A short, choppy stride; standing with one foot pointed ahead of the other; forefoot lameness that’s easily seen on hard ground or when the horse is moving on a circle; increased stumbling. These are all common signs in a horse with navicular syndrome, defined as discomfort in the front heel area related to pain around the navicular bone or the tendons and other structures in the navicular area.

The navicular bone or bursa, deep digital flexor tendon, and various ligaments may be involved. In previous years, it was believed that arthritic changes to the navicular bone were the source of pain, but more recent studies have shown that this is not always the case.

The deep digital flexor tendon ties into the coffin bone and runs over the lower surface of the navicular bone in the rear part of the hoof before turning to go up the horse’s leg. The tendon is under tension as the horse moves, and any factor that increases this stress or impedes smooth action can lead to inflammation and pain in the heel area.

Inflammation can result from wear and tear as a horse ages, and the syndrome is most commonly seen in older horses. While it can be found in horses of any breed, the incidence is highest in Quarter Horses, Warmbloods, and Thoroughbreds. Any horse with a large, heavy body and small hooves is at an increased risk for foot problems, including navicular syndrome.

Another conformation factor that increases the chance of a horse developing navicular syndrome is an incorrect pastern angle that does not match the angle of the hoof. If the mismatched angles cause the deep digital flexor tendon to be excessively stretched as it runs over the navicular bone, there is increased pressure on the navicular bone, cushioning bursa, and surrounding structures. Delays in regular hoof trimming and resetting of shoes can contribute to the problem. Horses with long toes and low or underrun heels have the same risk, regardless of whether conformation or poor hoof care is the cause.

Radiographs of the navicular bone may be somewhat helpful in diagnosing navicular syndrome, although decades of radiographs have failed to show a clear relationship between bone changes and heel pain. Magnetic resonance imaging is more useful in showing problems in the soft tissue structures around the navicular bone.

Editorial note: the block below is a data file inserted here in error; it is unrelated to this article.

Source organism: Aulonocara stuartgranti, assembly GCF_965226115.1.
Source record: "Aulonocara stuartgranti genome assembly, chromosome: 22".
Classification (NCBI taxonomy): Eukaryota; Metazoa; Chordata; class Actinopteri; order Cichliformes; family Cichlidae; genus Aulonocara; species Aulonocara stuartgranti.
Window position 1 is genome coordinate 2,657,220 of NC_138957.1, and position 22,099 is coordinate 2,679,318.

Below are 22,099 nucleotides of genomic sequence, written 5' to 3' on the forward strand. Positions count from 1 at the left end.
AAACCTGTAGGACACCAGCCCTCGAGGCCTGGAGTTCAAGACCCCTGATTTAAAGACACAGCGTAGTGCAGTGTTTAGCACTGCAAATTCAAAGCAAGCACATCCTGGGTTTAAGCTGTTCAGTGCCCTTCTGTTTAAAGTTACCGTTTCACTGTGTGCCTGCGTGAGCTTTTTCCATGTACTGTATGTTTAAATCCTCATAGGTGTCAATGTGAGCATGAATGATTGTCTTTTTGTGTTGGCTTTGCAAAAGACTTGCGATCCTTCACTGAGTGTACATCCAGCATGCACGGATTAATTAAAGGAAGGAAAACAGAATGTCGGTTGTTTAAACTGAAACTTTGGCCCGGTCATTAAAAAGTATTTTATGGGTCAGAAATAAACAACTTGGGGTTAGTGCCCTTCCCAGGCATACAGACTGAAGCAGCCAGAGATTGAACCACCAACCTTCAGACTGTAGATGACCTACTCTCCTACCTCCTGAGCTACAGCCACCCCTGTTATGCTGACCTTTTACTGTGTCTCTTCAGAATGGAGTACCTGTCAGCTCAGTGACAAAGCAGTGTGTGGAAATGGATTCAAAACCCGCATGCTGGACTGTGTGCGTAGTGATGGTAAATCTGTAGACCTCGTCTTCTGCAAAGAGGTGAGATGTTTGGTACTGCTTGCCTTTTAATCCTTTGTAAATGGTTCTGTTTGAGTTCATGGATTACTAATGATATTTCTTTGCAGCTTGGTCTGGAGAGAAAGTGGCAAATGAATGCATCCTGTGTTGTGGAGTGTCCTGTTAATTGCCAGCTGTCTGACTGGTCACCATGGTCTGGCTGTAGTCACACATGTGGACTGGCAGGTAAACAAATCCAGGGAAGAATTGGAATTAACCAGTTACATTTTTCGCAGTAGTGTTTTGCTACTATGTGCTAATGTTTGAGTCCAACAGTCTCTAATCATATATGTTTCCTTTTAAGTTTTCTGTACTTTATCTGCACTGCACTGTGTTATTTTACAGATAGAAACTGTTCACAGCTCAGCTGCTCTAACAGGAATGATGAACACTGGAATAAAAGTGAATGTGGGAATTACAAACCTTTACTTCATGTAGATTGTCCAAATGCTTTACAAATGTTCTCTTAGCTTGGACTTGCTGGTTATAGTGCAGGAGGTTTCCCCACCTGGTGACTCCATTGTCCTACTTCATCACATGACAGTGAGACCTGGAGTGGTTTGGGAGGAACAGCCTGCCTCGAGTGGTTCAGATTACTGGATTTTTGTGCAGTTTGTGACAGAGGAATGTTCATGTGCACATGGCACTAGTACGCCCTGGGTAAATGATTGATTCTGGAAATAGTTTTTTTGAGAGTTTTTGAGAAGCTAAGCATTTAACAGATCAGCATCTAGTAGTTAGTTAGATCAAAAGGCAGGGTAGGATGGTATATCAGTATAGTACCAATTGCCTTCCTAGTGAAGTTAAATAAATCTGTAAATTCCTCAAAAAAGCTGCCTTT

Navicular syndrome can be managed to reduce the horse’s pain and minimize excessive stress on the deep digital flexor tendon. A layup period in a stall or small paddock can allow the painful structures to rest and recover. Keeping horses at the correct body weight is important, as obesity increases the load on a horse’s hooves and tendons. Regular hoof trimming is important to establish and maintain the correct angle of the hooves and pasterns. Therapeutic shoeing can improve the horse’s comfort by improving balance and breakover. Some horses benefit from pain medications and/or corticosteroid injections to the coffin joint or the navicular bursa.

In cases of severe, intractable pain, owners and veterinarians may lean toward neurectomy (severing the nerves to the painful area). While this procedure allows the horse to work without discomfort, it also means that the horse will not feel sole bruises, abscesses, laminitis, and other conditions that may need veterinary care and would normally be signaled by lameness.   

One or more of these treatment steps can allow many horses with navicular syndrome to become more comfortable and return to some level of work. However, the syndrome can never truly be cured, and management should be designed to avoid an increase in stress and inflammation in the affected structures.